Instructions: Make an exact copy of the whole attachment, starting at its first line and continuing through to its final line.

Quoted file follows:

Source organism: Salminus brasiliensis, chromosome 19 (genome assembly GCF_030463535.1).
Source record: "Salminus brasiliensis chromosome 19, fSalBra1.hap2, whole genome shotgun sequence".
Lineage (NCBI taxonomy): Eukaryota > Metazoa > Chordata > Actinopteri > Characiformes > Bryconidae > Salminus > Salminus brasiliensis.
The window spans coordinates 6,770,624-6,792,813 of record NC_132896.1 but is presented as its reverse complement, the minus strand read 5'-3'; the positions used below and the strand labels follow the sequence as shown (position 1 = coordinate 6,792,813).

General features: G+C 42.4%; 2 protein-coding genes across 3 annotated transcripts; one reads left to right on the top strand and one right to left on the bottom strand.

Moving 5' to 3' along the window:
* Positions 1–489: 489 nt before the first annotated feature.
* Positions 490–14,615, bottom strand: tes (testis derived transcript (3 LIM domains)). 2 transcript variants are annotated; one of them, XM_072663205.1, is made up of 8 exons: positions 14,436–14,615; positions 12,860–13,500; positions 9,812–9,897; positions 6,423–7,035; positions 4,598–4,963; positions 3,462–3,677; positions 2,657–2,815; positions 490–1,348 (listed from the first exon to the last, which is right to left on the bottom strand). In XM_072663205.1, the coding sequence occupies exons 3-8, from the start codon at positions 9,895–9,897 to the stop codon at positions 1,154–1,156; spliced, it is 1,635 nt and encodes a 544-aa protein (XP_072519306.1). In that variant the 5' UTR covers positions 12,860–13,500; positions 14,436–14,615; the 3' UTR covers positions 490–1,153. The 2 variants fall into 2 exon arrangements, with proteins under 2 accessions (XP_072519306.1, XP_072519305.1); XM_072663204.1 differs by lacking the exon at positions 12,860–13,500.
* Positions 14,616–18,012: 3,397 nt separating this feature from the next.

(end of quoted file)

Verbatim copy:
Source organism: Salminus brasiliensis, chromosome 19 (genome assembly GCF_030463535.1).
Source record: "Salminus brasiliensis chromosome 19, fSalBra1.hap2, whole genome shotgun sequence".
Lineage (NCBI taxonomy): Eukaryota > Metazoa > Chordata > Actinopteri > Characiformes > Bryconidae > Salminus > Salminus brasiliensis.
The window spans coordinates 6,770,624-6,792,813 of record NC_132896.1 but is presented as its reverse complement, the minus strand read 5'-3'; the positions used below and the strand labels follow the sequence as shown (position 1 = coordinate 6,792,813).

General features: G+C 42.4%; 2 protein-coding genes across 3 annotated transcripts; one reads left to right on the top strand and one right to left on the bottom strand.

Moving 5' to 3' along the window:
* Positions 1–489: 489 nt before the first annotated feature.
* Positions 490–14,615, bottom strand: tes (testis derived transcript (3 LIM domains)). 2 transcript variants are annotated; one of them, XM_072663205.1, is made up of 8 exons: positions 14,436–14,615; positions 12,860–13,500; positions 9,812–9,897; positions 6,423–7,035; positions 4,598–4,963; positions 3,462–3,677; positions 2,657–2,815; positions 490–1,348 (listed from the first exon to the last, which is right to left on the bottom strand). In XM_072663205.1, the coding sequence occupies exons 3-8, from the start codon at positions 9,895–9,897 to the stop codon at positions 1,154–1,156; spliced, it is 1,635 nt and encodes a 544-aa protein (XP_072519306.1). In that variant the 5' UTR covers positions 12,860–13,500; positions 14,436–14,615; the 3' UTR covers positions 490–1,153. The 2 variants fall into 2 exon arrangements, with proteins under 2 accessions (XP_072519306.1, XP_072519305.1); XM_072663204.1 differs by lacking the exon at positions 12,860–13,500.
* Positions 14,616–18,012: 3,397 nt separating this feature from the next.